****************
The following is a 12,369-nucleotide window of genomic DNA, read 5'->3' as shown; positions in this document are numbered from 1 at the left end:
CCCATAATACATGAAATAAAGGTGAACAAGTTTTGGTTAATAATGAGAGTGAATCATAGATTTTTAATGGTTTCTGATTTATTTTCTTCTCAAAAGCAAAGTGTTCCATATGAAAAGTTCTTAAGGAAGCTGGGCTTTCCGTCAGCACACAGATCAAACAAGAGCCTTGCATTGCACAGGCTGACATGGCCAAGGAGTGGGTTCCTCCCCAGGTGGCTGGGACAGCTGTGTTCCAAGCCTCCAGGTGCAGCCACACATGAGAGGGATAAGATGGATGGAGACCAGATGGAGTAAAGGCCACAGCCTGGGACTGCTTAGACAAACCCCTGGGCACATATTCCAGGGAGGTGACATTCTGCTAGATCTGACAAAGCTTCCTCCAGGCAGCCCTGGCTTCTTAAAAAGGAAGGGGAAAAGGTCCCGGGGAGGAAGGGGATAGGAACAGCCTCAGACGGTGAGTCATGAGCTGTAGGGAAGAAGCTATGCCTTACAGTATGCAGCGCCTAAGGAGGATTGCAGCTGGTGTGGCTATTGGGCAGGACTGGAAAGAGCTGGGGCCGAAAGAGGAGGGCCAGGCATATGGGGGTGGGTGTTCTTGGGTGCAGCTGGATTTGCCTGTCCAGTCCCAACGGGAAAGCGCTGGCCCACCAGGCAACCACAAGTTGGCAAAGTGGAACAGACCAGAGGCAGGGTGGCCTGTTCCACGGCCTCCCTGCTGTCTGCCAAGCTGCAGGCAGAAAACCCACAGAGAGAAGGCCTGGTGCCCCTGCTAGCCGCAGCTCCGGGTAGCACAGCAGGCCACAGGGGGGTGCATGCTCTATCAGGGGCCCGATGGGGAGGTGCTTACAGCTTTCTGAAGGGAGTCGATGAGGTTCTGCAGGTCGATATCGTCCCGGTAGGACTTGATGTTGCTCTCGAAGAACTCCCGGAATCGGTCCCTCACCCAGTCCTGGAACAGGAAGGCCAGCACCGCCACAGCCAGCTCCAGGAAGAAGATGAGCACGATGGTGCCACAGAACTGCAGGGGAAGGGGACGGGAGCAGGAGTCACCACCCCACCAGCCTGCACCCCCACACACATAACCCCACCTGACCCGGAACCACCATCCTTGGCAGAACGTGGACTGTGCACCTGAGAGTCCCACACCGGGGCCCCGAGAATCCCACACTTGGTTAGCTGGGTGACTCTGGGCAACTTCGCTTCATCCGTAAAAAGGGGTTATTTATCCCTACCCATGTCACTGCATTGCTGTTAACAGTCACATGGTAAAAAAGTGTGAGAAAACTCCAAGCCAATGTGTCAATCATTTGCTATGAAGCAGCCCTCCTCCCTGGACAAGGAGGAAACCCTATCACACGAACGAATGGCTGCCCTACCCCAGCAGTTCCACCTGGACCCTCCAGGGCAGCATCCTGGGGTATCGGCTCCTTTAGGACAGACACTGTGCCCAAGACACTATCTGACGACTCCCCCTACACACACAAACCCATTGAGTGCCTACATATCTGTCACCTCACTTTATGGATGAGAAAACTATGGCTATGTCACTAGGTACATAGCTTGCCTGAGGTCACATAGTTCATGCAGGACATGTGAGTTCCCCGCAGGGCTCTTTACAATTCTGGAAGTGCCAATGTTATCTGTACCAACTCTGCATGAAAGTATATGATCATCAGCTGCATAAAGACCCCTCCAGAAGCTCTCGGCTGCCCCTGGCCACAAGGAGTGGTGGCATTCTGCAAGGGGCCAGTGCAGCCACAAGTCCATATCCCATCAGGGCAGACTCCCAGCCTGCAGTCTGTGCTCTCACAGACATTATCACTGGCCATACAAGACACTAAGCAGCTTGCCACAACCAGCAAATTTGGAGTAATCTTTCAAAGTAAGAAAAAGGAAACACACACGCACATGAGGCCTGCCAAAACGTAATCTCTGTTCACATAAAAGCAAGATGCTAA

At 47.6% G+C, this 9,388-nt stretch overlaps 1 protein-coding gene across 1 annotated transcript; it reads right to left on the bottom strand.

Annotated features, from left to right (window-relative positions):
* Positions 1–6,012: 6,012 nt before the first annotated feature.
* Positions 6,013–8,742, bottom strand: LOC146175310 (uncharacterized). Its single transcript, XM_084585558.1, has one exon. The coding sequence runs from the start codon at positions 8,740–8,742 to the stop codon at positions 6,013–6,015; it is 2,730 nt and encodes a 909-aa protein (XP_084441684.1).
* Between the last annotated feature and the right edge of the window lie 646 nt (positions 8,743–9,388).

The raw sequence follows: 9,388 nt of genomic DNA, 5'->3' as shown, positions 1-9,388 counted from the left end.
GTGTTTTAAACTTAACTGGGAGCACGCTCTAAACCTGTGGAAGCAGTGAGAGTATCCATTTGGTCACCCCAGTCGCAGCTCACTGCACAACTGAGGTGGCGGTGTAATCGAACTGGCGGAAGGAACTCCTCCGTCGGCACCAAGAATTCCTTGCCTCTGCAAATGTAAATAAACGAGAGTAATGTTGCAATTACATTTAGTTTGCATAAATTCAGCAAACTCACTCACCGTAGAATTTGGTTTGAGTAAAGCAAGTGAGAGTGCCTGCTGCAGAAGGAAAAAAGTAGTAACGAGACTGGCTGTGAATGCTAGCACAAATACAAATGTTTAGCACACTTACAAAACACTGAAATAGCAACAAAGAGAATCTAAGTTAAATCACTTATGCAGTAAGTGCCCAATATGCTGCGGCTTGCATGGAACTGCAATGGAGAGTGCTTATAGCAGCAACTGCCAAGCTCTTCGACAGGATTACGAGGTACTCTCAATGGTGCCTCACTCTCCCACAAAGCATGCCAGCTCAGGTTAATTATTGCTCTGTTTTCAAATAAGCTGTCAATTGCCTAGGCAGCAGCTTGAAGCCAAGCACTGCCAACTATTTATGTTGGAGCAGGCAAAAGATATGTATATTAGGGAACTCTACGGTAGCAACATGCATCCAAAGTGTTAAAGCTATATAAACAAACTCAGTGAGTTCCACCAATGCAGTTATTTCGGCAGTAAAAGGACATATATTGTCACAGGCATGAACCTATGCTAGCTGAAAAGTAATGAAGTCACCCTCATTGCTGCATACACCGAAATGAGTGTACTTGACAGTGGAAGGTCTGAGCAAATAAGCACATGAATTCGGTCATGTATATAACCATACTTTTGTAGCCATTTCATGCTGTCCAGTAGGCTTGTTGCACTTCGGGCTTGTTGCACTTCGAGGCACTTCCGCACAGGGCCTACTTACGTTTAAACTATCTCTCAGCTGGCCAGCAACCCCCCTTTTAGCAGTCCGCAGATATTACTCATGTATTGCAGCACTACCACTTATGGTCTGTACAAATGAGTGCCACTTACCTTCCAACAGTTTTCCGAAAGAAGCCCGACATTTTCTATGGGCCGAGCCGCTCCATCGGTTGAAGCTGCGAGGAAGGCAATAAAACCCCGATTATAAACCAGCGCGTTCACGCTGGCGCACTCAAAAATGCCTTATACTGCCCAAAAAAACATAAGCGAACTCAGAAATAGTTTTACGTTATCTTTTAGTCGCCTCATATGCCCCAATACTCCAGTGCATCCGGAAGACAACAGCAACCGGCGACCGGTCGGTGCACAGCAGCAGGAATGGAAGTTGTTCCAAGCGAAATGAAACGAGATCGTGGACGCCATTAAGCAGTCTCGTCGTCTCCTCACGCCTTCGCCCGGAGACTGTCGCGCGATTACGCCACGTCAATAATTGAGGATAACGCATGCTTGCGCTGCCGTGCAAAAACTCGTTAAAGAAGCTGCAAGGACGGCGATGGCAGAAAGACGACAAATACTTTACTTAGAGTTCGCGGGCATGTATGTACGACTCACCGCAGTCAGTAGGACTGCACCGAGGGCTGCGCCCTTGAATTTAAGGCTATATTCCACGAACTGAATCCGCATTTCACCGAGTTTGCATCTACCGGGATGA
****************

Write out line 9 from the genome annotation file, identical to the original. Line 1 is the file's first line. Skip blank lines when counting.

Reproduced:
GTGTTTTAAACTTAACTGGGAGCACGCTCTAAACCTGTGGAAGCAGTGAGAGTATCCATTTGGTCACCCCAGTCGCAGCTCACTGCACAACTGAGGTGGCGGTGTAATCGAACTGGCGGAAGGAACTCCTCCGTCGGCACCAAGAATTCCTTGCCTCTGCAAATGTAAATAAACGAGAGTAATGTTGCAATTACATTTAGTTTGCATAAATTCAGCAAACTCACTCACCGTAGAATTTGGTTTGAGTAAAGCAAGTGAGAGTGCCTGCTGCAGAAGGAAAAAAGTAGTAACGAGACTGGCTGTGAATGCTAGCACAAATACAAATGTTTAGCACACTTACAAAACACTGAAATAGCAACAAAGAGAATCTAAGTTAAATCACTTATGCAGTAAGTGCCCAATATGCTGCGGCTTGCATGGAACTGCAATGGAGAGTGCTTATAGCAGCAACTGCCAAGCTCTTCGACAGGATTACGAGGTACTCTCAATGGTGCCTCACTCTCCCACAAAGCATGCCAGCTCAGGTTAATTATTGCTCTGTTTTCAAATAAGCTGTCAATTGCCTAGGCAGCAGCTTGAAGCCAAGCACTGCCAACTATTTATGTTGGAGCAGGCAAAAGATATGTATATTAGGGAACTCTACGGTAGCAACATGCATCCAAAGTGTTAAAGCTATATAAACAAACTCAGTGAGTTCCACCAATGCAGTTATTTCGGCAGTAAAAGGACATATATTGTCACAGGCATGAACCTATGCTAGCTGAAAAGTAATGAAGTCACCCTCATTGCTGCATACACCGAAATGAGTGTACTTGACAGTGGAAGGTCTGAGCAAATAAGCACATGAATTCGGTCATGTATATAACCATACTTTTGTAGCCATTTCATGCTGTCCAGTAGGCTTGTTGCACTTCGGGCTTGTTGCACTTCGAGGCACTTCCGCACAGGGCCTACTTACGTTTAAACTATCTCTCAGCTGGCCAGCAACCCCCCTTTTAGCAGTCCGCAGATATTACTCATGTATTGCAGCACTACCACTTATGGTCTGTACAAATGAGTGCCACTTACCTTCCAACAGTTTTCCGAAAGAAGCCCGACATTTTCTATGGGCCGAGCCGCTCCATCGGTTGAAGCTGCGAGGAAGGCAATAAAACCCCGATTATAAACCAGCGCGTTCACGCTGGCGCACTCAAAAATGCCTTATACTGCCCAAAAAAACATAAGCGAACTCAGAAATAGTTTTACGTTATCTTTTAGTCGCCTCATATGCCCCAATACTCCAGTGCATCCGGAAGACAACAGCAACCGGCGACCGGTCGGTGCACAGCAGCAGGAATGGAAGTTGTTCCAAGCGAAATGAAACGAGATCGTGGACGCCATTAAGCAGTCTCGTCGTCTCCTCACGCCTTCGCCCGGAGACTGTCGCGCGATTACGCCACGTCAATAATTGAGGATAACGCATGCTTGCGCTGCCGTGCAAAAACTCGTTAAAGAAGCTGCAAGGACGGCGATGGCAGAAAGACGACAAATACTTTACTTAGAGTTCGCGGGCATGTATGTACGACTCACCGCAGTCAGTAGGACTGCACCGAGGGCTGCGCCCTTGAATTTAAGGCTATATTCCACGAACTGAATCCGCATTTCACCGAGTTTGCATCTACCGGGATGA